Megan Wilde is an American bluesy soul-pop musician. After releasing her debut single “Trouble” last month – she garnered 30,000 plays on Spotify, a placement in T.N.T. Drama series ‘Claws’, and ‘Trouble’ has started gaining traction on international radio stations.
- How would you describe your sound?
Answer: Soulful gritty dance pop with a few big sweeping ballads.
- Did you work with anyone notable on your album?
Answer: I feel very lucky to have gotten tremendous support within the music community, especially as an indie artist. I worked out at Electric Lady Studios with 7 time Grammy winner Michael Brauer, 2 time Grammy winning mastering engineer Joe LaPorta, Arthur Pingrey who’s produced the music to 8 Oscar winning or nominated films, and Brent Kolatalo who’s worked on 19 #1 albums or singles (and produced some of my favorites – Kendrick Lamar and Ariana Grande). They’re all based in New York – New York spoils me
- What’s your favorite color?
- Favorite sport?
Answer: I like fighters – Muhammad Ali, Bruce Lee, and Rocky Balboa (if he were a real person).
- How would you describe your personal fashion style?
Answer: Fashion is really just a creative expression of where I am in my life. When I was doing lots of live shows – I wanted to find unique one of a kind pieces that no one else could buy. This lead to me hunting at vintage thrift stores – I found treasures like silver patented silk chiffon lame day dresses, fushia hand-beaded silk dresses crafted in India in the 60’s, and fire red jumpers from the 70’s complete with balloon pants and ankle stirrups. In that case – I went to a fabulous seamstress who designed ice skating leotards for competitions in Russia (for realzies), and we redesigned and updated my costumes to make them modern. This lead to me working with my sister, who is a visual artist, to design pieces for the stage. It’s all for fun
- What fashion designer do you love working with?
Answer: I sang for internationally awarded Anjana Misra for her runway show for the LOLC Fashion show in Chicago – she’s amazing. I recently worked with fashion photographer Benjamin Huynh and loved his work.
- Who has been the greatest influence on your life?
Answer: My grandma. She is a classically trained concert pianist and endless chocolate giver. She taught me that in music soul trumps technique – but it’s best to use both. My Nana also used her life to serve the public around the Chicago area – among her many political accolades and duties, she was a campaign manager for 35 years. Her work included running campaigns for the Honorable U.S. Congressman Phillip Crane. The wall of her home is lined with plaques and awards (some given to her by Governors!), but I’ve always just seen her as my fiesty and sweet Nana.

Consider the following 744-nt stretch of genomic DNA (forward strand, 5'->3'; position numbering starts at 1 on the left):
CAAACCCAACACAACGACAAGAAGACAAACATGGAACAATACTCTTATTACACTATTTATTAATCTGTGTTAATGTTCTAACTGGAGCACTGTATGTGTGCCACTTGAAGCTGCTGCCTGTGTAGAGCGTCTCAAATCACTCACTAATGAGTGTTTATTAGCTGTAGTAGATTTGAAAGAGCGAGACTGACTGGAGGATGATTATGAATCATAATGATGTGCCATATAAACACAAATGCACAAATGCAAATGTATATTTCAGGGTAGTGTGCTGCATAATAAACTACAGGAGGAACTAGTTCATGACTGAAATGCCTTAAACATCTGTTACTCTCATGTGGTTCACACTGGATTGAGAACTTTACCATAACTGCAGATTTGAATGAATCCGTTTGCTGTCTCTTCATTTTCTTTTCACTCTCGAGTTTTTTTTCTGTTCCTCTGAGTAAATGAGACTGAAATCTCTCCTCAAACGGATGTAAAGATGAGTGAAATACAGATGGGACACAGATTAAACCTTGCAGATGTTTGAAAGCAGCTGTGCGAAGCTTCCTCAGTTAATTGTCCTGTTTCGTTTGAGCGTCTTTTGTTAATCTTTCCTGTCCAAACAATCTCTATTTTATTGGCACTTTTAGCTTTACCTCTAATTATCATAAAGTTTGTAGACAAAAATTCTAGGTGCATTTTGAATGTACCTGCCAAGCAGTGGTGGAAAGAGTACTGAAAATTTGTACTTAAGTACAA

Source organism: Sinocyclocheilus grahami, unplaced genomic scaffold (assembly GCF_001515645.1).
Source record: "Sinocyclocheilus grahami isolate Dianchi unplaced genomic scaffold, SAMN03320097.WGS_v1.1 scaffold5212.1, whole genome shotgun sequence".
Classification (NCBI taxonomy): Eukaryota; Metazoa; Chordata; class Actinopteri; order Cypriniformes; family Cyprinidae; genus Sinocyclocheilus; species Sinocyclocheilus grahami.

- Does anyone else in your family enagage in public service?
Answer: My auntie works for Oliver North’s Charity – Freedom Alliance. I feel very proud of the women in my family who are fierce but also sweethearts. The past few years I’ve had a relentless urge to advocate for women and children who are being trafficked – perhaps it’s in the blood. If you mixed it with rebellious rock anthems for a very good measure 😉
- Where has your advocacy work lead you?
Answer: I wrote a song to use my voice to empower women and children who are enslaved in sex trafficking. There are more slaves worldwide then there has ever been in the history of human kind, and 75% of them are women and girls. Trafficking is the 2nd largest criminal enterprise in the world – and the fastest growing. I’m honored that my work with Unicef lead me to meet with Congress in Washington D.C. and enact change through legislation.
At the end of June our team went to Senator Bob Corker’s office – who is the Chairman of the Senates Committee on Foreign Relations – to discuss the ‘Protect Girls Access to Education in Vulnerable Setting’s Act‘. As a teacher and owner of my own academy, I have first hand experience seeing the opportunities an education can provide. Education is also an excellent way to reduce the risk of being trafficked, as traffickers routinely prey on women and children who are vulnerable and without options. According to British based charity Save The Children, 4 out of 5 schoolgirls in Liberia have had their bodies sold for sex – often with the intent to pay for an education. These are little girls who just want to learn! Not only does having an education empower women and children – women’s contributions to the workforce lift up and economically advance impoverished communities.
Where can we follow you? Anything @meganwildemusic
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Text: Saif Rahman Sozib